‘Now we need you’: Cape York Indigenous dance festival reverberates with rich stories and a message of unity

The Laura Quinkan Indigenous Dance festival passes ‘these skills, stories and culture down to the next generation’

Mala, an Indigenous songman is speaking the music of deep bassy didgeridoo. As his vocal lines of grunts and rhythmic shrieks, backed by cadenced clapsticks, reach a crescendo, he invites the crowd to join him and the Yarrabah Barna dancers in the red dust circle.

“It is only because of our old people that we have survived, but now we need you,” Mala says. “We need you to stand with us and give us our voice.”

With these words spectators become performers, in a symbolic ritual of the coming together of dancers and onlookers, black and white, in a potent form of inclusion.

Middle aged Aboriginal man in white t-shrit with red headband
Mala at the Laura Quinkan Dance festival in far north Queensland, Australia. Photograph: Wayne Quillam/Guardian Australia
Two Aboriginal men in body paint with white feathers on their heads sitting down
Dancers from across the country gather in Laura, Queensland, for the biennial event. Photograph: Wayne Quillam/Guardian Australia
Jehrmess Waia from Saibai Island's Muyngu Koekaper dance team showing the Rainmaker dancing outfit during the Winds of Zenadth Cultural Festival, Thursday Island Friday, June 2, 2023. (AAP Image/Tyr Liang) NO ARCHIVING

Since its inception in the early 1980s the Laura Quinkan Indigenous Dance festival has brought together Indigenous communities from across Cape York, the Torres Strait and beyond.

The festival MC, Mark Hogan, says many non-Indigenous Australians and international tourists also travel to Laura, four hours’ north of Cairns, for the opportunity to engage with living Aboriginal culture.

“Every community coming up here to dance has a different story, their songlines – and those stories are told in dance,” he says.

“Whether it’s a momentous event or even just the story of a particular hunt – it’s these stories that the Indigenous dancers are sharing with the audience.”

Children dancing in orange grass skirts
After a nine-hour journey from Aurukun in far north Queensland, the Wik Nation dancers perform a Barramundi dance and a Mullet dance. Photograph: Wayne Quillam/Guardian Australia

Held 15km south of Laura, amid a landscape rich with ancient rock art depicting giant Quinkan spirits, the biennial event is one of the largest and longest running cultural gatherings of Aboriginal and Torres Strait Islander people in Australia.

The traditional Bora corroboree ground, set among the sparse eucalyptus and melaleuca trees, with black cockatoos flying overhead, is a sacred site for the local Ang-Gnarra people. Groups have travelled from as far south as Albury in New South Wales to take part.

Although not overtly political in nature, this year’s festival is given potency by its timing at the end of Naidoc week and in the lead up to the voice to parliament referendum. The yes campaign has a strong presence, with evening discussions explaining the significance of the moment to roughly 5,000 spectators.skip past newsletter promotion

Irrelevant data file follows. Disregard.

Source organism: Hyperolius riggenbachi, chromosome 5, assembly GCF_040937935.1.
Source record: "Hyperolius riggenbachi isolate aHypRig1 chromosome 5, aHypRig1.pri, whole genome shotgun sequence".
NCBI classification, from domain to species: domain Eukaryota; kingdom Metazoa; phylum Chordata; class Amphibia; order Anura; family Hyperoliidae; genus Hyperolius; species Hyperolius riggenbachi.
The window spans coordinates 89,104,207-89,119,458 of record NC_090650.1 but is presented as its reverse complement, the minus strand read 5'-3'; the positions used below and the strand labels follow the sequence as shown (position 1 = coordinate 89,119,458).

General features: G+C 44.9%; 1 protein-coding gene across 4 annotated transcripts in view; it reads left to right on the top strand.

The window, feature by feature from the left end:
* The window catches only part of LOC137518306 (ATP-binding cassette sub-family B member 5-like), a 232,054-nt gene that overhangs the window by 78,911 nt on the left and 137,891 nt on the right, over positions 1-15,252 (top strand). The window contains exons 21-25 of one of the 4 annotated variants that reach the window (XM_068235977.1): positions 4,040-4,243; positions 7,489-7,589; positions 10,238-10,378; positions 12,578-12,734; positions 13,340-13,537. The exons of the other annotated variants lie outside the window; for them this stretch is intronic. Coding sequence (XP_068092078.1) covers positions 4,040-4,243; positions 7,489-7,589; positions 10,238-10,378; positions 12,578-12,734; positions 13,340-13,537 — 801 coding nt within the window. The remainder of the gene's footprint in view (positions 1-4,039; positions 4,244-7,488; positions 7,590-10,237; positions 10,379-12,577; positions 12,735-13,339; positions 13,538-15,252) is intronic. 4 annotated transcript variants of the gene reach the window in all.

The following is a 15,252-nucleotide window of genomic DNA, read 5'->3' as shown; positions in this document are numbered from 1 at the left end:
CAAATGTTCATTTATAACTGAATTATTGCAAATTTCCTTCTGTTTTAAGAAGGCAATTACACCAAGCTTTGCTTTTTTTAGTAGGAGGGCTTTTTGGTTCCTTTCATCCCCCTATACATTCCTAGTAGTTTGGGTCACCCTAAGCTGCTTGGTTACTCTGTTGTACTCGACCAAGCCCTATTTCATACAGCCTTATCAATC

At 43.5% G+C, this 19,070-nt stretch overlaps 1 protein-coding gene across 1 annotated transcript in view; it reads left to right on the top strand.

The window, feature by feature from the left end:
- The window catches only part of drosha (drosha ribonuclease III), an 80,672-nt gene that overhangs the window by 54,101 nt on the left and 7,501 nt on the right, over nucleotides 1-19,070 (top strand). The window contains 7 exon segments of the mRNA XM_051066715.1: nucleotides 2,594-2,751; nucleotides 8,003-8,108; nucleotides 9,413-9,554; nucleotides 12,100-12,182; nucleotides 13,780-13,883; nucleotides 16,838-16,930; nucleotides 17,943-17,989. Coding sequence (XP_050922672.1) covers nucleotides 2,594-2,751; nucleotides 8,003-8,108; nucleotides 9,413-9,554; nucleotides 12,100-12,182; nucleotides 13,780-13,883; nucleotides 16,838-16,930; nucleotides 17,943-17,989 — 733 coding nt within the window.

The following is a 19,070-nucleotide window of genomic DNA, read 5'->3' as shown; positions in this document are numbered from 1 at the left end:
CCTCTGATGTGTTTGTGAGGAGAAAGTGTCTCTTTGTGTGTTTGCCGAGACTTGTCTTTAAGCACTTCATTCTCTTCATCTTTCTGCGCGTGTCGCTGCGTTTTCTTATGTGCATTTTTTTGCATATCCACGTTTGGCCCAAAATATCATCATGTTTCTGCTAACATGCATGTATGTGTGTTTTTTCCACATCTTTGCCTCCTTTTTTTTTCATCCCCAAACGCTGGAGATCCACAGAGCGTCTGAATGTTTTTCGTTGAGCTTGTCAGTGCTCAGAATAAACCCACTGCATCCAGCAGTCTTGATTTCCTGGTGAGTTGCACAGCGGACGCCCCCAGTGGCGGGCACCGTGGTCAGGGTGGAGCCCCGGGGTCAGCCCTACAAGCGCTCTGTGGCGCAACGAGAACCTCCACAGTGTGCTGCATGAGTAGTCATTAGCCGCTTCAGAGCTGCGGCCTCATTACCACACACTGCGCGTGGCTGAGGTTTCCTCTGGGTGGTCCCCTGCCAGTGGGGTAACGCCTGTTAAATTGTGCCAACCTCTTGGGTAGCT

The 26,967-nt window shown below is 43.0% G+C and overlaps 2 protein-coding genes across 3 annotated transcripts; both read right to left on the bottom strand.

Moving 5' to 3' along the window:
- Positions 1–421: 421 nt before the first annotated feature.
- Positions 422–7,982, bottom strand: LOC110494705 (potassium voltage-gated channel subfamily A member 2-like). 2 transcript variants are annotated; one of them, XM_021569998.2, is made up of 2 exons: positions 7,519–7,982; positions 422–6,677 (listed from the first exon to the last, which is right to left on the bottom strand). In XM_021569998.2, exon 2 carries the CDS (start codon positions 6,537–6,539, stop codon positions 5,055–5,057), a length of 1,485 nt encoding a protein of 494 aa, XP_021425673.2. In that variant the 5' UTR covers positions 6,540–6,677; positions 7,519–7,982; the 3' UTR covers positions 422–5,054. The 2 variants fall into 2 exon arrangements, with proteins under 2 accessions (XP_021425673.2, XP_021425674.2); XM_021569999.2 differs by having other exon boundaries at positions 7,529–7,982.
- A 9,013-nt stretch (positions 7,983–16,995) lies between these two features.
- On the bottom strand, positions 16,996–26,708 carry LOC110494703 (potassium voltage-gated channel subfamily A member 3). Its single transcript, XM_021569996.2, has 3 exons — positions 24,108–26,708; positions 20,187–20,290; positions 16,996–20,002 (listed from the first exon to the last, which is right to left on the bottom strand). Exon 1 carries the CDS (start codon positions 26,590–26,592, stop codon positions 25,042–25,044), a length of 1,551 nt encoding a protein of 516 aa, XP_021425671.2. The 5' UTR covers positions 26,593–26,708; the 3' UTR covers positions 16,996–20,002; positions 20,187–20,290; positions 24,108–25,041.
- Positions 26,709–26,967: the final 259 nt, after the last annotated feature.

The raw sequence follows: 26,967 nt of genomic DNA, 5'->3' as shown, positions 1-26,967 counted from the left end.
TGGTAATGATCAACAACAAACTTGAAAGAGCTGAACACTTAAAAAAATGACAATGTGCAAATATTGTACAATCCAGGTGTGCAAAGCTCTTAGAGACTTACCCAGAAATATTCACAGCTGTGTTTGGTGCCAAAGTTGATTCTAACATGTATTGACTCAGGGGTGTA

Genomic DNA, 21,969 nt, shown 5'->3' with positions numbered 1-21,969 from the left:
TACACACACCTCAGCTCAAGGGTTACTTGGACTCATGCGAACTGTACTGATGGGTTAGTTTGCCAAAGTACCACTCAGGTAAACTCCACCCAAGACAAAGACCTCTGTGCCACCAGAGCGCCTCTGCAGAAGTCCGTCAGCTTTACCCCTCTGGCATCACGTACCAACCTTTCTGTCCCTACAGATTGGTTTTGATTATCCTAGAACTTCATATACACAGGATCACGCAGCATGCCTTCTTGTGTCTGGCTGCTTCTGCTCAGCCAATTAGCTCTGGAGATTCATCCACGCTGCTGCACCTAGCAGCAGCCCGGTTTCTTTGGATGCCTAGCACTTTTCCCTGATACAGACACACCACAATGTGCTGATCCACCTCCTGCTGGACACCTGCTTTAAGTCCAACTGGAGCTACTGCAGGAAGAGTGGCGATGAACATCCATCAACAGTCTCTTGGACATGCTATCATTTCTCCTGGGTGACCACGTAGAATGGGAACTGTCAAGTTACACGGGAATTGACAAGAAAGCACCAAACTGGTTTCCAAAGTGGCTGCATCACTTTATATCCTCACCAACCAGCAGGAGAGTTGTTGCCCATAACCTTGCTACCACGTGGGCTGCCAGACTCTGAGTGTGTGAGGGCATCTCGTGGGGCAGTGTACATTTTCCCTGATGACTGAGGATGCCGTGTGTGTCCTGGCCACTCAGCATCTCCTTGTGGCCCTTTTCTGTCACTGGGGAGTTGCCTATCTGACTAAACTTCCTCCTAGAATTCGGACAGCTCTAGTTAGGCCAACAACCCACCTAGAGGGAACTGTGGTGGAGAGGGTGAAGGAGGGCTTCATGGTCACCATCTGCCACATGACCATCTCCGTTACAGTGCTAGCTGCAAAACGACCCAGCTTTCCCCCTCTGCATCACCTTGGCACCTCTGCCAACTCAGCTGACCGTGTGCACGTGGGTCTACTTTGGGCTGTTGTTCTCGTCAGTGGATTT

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A child in a red and orange grass skirts sits with back to camera with two large white hand prints in white paint on their back
Winners of the last Laura Quinkan festival Shield in 2021, Kawadji Wimpa Dance Team hails from Lockhart River near Weipa in eastern Cape York. The troupe of about 30 dancers transfixed the crowd. Photograph: Wayne Quillam/Guardian Australia
A group of teenage girls in body paint watch a performance
Different clan groups compete for the Laura Dance Shield. Photograph: Wayne Quillam/Guardian Australia

Jilian Faith, a teacher of Indigenous children in Herberton in Queensland’s Atherton Ranges, has been coming to the festival for 25 years and says this year is the biggest yet.


“I first came here in 1988 and we hired a car with mates from university. We were told not to take it off road but boy did we need to take it off road to get here in those days,” she says.

Throughout the three days of the festival, each of the eight clan dance groups perform three times, leading to a dance-off on the final day for the Laura Dance Shield. The Pormpuraaw traditional dancers are announced as the overall winners by Australian Indigenous actor and celebrity, Ernie Dingo.

A screengrab from This is Australia, a film clip by Marrugeku, an Indigenous intercultural dance company

Hailing from the western Gulf of Carpentaria, the troupe of 40 dancers travelled for over nine hours to get to Laura.

Syd Bruce Shortjoe, a freshwater man from the Kugo clan, says he has been coming to Laura since its beginning, originally as a dancer and now as a senior songman for the group, many of whom are teenagers.

“Laura is important because we are also passing these skills, stories and culture down to the next generation,” he says.

“Because someday we the older ones won’t be here. I am in my middle age so now I like to teach what these songs are all about, and which clan group they belong to.”

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MORE = https://www.theguardian.com/australia-news/2023/jul/11/cape-york-indigenous-dance-festival-laura-quinkan

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